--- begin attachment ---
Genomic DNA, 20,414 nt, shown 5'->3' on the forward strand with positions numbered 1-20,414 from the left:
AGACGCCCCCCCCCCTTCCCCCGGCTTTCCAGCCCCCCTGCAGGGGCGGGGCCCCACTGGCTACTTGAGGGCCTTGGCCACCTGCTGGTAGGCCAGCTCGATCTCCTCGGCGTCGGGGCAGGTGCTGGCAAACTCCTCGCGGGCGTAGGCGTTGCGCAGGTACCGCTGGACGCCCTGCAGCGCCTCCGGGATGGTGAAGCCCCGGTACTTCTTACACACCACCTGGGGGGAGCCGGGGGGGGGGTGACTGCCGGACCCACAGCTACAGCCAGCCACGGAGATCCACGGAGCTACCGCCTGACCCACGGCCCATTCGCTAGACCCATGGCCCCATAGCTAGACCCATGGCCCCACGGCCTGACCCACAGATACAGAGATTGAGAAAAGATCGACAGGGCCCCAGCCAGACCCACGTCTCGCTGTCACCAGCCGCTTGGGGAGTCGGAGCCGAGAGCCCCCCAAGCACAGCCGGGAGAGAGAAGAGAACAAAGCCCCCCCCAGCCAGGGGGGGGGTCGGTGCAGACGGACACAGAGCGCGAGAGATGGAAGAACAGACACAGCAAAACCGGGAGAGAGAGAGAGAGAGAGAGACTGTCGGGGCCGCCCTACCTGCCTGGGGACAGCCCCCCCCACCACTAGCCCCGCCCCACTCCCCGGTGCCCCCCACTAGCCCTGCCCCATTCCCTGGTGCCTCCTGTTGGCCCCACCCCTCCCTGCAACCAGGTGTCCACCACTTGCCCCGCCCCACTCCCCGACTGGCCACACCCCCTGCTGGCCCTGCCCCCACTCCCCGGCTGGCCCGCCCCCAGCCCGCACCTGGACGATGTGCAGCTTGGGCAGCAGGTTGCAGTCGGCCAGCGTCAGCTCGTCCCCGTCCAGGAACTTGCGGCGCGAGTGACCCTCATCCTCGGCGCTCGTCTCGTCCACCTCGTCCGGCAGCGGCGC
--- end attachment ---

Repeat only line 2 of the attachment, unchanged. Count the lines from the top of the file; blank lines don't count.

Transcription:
AGACGCCCCCCCCCCTTCCCCCGGCTTTCCAGCCCCCCTGCAGGGGCGGGGCCCCACTGGCTACTTGAGGGCCTTGGCCACCTGCTGGTAGGCCAGCTCGATCTCCTCGGCGTCGGGGCAGGTGCTGGCAAACTCCTCGCGGGCGTAGGCGTTGCGCAGGTACCGCTGGACGCCCTGCAGCGCCTCCGGGATGGTGAAGCCCCGGTACTTCTTACACACCACCTGGGGGGAGCCGGGGGGGGGGTGACTGCCGGACCCACAGCTACAGCCAGCCACGGAGATCCACGGAGCTACCGCCTGACCCACGGCCCATTCGCTAGACCCATGGCCCCATAGCTAGACCCATGGCCCCACGGCCTGACCCACAGATACAGAGATTGAGAAAAGATCGACAGGGCCCCAGCCAGACCCACGTCTCGCTGTCACCAGCCGCTTGGGGAGTCGGAGCCGAGAGCCCCCCAAGCACAGCCGGGAGAGAGAAGAGAACAAAGCCCCCCCCAGCCAGGGGGGGGGTCGGTGCAGACGGACACAGAGCGCGAGAGATGGAAGAACAGACACAGCAAAACCGGGAGAGAGAGAGAGAGAGAGAGACTGTCGGGGCCGCCCTACCTGCCTGGGGACAGCCCCCCCCACCACTAGCCCCGCCCCACTCCCCGGTGCCCCCCACTAGCCCTGCCCCATTCCCTGGTGCCTCCTGTTGGCCCCACCCCTCCCTGCAACCAGGTGTCCACCACTTGCCCCGCCCCACTCCCCGACTGGCCACACCCCCTGCTGGCCCTGCCCCCACTCCCCGGCTGGCCCGCCCCCAGCCCGCACCTGGACGATGTGCAGCTTGGGCAGCAGGTTGCAGTCGGCCAGCGTCAGCTCGTCCCCGTCCAGGAACTTGCGGCGCGAGTGACCCTCATCCTCGGCGCTCGTCTCGTCCACCTCGTCCGGCAGCGGCGC